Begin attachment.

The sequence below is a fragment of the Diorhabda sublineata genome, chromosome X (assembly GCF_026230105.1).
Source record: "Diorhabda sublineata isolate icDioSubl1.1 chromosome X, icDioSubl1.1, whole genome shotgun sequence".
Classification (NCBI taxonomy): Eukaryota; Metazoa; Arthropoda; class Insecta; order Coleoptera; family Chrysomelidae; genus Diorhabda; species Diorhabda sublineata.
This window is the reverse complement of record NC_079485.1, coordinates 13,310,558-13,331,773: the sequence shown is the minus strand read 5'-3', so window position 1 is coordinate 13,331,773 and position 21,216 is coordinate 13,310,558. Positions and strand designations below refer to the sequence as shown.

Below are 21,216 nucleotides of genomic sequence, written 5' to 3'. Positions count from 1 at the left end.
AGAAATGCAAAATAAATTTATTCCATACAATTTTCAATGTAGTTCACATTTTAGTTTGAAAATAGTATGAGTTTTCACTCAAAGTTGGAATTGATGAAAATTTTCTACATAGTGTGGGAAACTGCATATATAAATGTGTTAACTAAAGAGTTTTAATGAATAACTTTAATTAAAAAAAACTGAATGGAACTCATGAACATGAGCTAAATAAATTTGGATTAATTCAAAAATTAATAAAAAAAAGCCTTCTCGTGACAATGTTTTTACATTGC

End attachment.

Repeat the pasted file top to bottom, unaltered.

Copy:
The sequence below is a fragment of the Diorhabda sublineata genome, chromosome X (assembly GCF_026230105.1).
Source record: "Diorhabda sublineata isolate icDioSubl1.1 chromosome X, icDioSubl1.1, whole genome shotgun sequence".
Classification (NCBI taxonomy): Eukaryota; Metazoa; Arthropoda; class Insecta; order Coleoptera; family Chrysomelidae; genus Diorhabda; species Diorhabda sublineata.
This window is the reverse complement of record NC_079485.1, coordinates 13,310,558-13,331,773: the sequence shown is the minus strand read 5'-3', so window position 1 is coordinate 13,331,773 and position 21,216 is coordinate 13,310,558. Positions and strand designations below refer to the sequence as shown.

Below are 21,216 nucleotides of genomic sequence, written 5' to 3'. Positions count from 1 at the left end.
AGAAATGCAAAATAAATTTATTCCATACAATTTTCAATGTAGTTCACATTTTAGTTTGAAAATAGTATGAGTTTTCACTCAAAGTTGGAATTGATGAAAATTTTCTACATAGTGTGGGAAACTGCATATATAAATGTGTTAACTAAAGAGTTTTAATGAATAACTTTAATTAAAAAAAACTGAATGGAACTCATGAACATGAGCTAAATAAATTTGGATTAATTCAAAAATTAATAAAAAAAAGCCTTCTCGTGACAATGTTTTTACATTGC